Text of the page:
SIRE glasses by Aekae


Zurich and London designers Aekae have designed a collection of glasses made of water buffalo horns.

The range of eyewear, called SIRE, consists of three pairs of sunglasses and three pairs of correctional frames.

Each piece is made of several thin layers of horn, which are laid in alternate directions to increase stability.

The range is manufactured by Swisshorn Eyewear and is being shown at the SILMO Eyewear and Optics Exhibition in Paris this week.

Photos are by Nadine Ottawa.

Here's some more information from Aekae:


SIRE handmade natural eyewear

In the ancient days a sire was chosen for his character and skill.
The SIRE collection takes this tradition into the future, using only the finest materials and the best manufacturing techniques to create exclusive optics with outstanding character.

Each single piece of eyewear is handcrafted out of natural horn in a collaboration between aekae and Swisshorn.

aekae's aim to introduce new ideas into the very traditional market of natural horn optics is visible in the design: the open nose part involves a new construction and a strong visual element. The experience and knowledge of the small manufacturing company Swisshorn has gone in to numerous prototypes in the past two years. Finally, the SIRE collection of three sunglass- and three correctional frames is beeing presented for the first time in Paris from the 17th to the 19th of September at SILMO.

manufacturing process:

Each SIRE natural horn spectacle consists of up to seven thin layers of horn. The core plates of horn fibers run in opposite directions known as the ”Triplex Safety System”, which is considered to offer the highest standards in quality, stability and resistance to deformation. The only waste in the production are horn splinters, which serve as natural plant nutrition. At the end of the manufacturing process every frame is polished carefully by hand, to make the natural horn structure visible.

about natural horn:

The water buffalo is a domesticated animal throughout Asia, comparable to our cattle. It is normally trained to plow and harvest fields, and is vital in the rice plantations. Besides also supplying milk and leather, the horns, which can reach two meters in length, are later used for exclusive natural products.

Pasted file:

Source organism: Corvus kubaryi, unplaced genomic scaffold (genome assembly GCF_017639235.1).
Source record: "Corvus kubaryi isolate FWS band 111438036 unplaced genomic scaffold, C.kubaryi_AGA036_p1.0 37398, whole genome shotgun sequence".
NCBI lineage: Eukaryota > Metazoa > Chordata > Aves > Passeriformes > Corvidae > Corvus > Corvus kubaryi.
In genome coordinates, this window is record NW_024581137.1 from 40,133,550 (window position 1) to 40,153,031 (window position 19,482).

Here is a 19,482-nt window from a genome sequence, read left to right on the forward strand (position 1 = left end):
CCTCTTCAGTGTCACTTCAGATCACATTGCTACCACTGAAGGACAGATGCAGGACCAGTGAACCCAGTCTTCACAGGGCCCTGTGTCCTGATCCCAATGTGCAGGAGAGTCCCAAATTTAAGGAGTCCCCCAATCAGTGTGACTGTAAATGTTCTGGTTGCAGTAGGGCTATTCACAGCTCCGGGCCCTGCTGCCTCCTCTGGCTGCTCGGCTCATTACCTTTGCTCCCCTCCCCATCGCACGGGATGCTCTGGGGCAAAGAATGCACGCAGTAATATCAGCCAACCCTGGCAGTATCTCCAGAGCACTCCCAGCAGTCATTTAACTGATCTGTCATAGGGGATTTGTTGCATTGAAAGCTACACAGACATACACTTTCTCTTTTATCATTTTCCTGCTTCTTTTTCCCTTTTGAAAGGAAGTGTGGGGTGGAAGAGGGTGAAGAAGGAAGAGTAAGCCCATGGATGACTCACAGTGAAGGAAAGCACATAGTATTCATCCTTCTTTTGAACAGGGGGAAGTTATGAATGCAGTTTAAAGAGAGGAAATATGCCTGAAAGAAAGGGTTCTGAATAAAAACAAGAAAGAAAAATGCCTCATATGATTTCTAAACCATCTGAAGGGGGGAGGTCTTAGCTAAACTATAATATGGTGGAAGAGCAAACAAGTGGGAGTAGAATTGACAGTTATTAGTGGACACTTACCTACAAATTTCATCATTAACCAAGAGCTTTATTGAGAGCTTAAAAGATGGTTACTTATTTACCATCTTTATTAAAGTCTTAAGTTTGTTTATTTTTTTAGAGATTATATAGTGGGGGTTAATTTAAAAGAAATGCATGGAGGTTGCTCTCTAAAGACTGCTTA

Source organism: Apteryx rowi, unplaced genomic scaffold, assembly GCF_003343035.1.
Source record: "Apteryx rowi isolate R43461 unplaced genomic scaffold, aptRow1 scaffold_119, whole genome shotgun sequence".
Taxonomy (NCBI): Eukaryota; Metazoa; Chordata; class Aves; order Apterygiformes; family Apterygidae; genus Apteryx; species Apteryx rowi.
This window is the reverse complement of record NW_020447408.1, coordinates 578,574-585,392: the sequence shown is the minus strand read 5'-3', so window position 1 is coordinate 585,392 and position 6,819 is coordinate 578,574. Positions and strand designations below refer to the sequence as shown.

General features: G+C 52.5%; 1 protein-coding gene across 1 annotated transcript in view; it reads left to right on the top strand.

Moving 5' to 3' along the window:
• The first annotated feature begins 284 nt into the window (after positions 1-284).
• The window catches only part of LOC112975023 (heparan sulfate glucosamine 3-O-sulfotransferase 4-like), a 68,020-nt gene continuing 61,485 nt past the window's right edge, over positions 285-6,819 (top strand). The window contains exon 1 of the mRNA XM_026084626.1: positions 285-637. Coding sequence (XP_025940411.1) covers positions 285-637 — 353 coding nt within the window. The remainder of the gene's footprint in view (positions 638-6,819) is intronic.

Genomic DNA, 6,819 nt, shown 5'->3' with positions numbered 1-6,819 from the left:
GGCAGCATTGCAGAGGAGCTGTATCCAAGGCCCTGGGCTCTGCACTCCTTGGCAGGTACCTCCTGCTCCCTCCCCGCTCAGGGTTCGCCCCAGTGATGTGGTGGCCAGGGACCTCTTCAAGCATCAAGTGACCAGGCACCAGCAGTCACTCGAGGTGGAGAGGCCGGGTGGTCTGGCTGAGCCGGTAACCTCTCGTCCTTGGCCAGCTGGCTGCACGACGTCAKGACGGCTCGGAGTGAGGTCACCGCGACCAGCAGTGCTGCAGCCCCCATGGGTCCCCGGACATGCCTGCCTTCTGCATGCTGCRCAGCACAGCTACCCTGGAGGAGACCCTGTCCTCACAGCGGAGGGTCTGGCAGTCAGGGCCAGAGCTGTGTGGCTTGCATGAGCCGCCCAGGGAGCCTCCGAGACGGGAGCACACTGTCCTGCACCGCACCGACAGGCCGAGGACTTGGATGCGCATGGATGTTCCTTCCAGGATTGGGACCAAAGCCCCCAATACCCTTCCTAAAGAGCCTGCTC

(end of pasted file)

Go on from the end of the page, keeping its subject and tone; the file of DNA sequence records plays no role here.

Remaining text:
SIRE spectacles are hand crafted into exquisite eyewear from this raw material. Only a small part of it can actually be used to produce an eyeglass frame.
Our manufacturer Swisshorn selects only the finest horn pieces, and continues to craft them into beautiful horn spectacles. Due to the characteristic patterns and colors of the raw horn, each product is always a unique piece. It takes the best and most experienced craftsmen in this field to create a SIRE frame.

Posted on Friday September 18th 2009 at 12:13 pm by Sarah Housley. Copyright policy | Comments policy

  • cordial

    animal horns!? get this OFFFFF!!!!

  • m

    Wauw, I very much appreciate to see an article in a branch of design that involves such a high level of craftmanship. Fascinating

  • Amanda

    nice design, but
    must be like wear a fur coat.

  • Rotoscoper

    Hey cordial – animal products are renewable. What’s the problem?

  • These glasses are impeccable designed and crafted. The Buffalo horn also gives it a beautiful depth that artificial plastics just cant emulate.

  • this is stunning !I love it

  • amsam

    I love things that are simultaneously fabulous and disturbing. Ethically this is no different than leather, but it sure feels different. Feels a bit like wearing a necklace made from someone’s grandmother’s knuckles.

  • Carnivore

    Its a bit Kanye but very nice idea.

  • GBUK

    @Cordial: at first I had the same kind of distressed reaction, then I read the part where it talks about the fact that the water buffalo are domesticated and their horns most propably sourced when the beast is dead from natural death after providing milk and plowing help…

    beautiful design!

  • i love to see people using renewable resourses. why waste such an abundant byproduct. i too greatly appreciate and admire the level of craftmanship. it’s a product meant to last a life time both in quality and enduring design. kudos.

  • Great use of fine natural materials. Beautiful and desirable brand.

  • dylan

    hip retro shapes made with luxury materials. big deal.

    first explain to me why the f*ck I need to wear water buffalo on my face.

    sean: “it’s a product meant to last a life time both in quality and enduring design. kudos.”

    lets count the months before these shapes go out of style. life time? forget about it.

  • This material catches light in a very nice way, it looks waxy, smooth and luxurious. With these natural colors and conservative shape, it is very close to the archetypal form for glasses frames, yet its hollow bridge gives it a modern and up to date look. Well done.

  • tmac

    you can come out with a line of ivory glasses next!

    ooooo and wouldn’t panda fur on the exterior look nice?

  • Tina Hovsepian

    I think it is ugly and rude, comon dezeen what were you thinking?

  • Bradley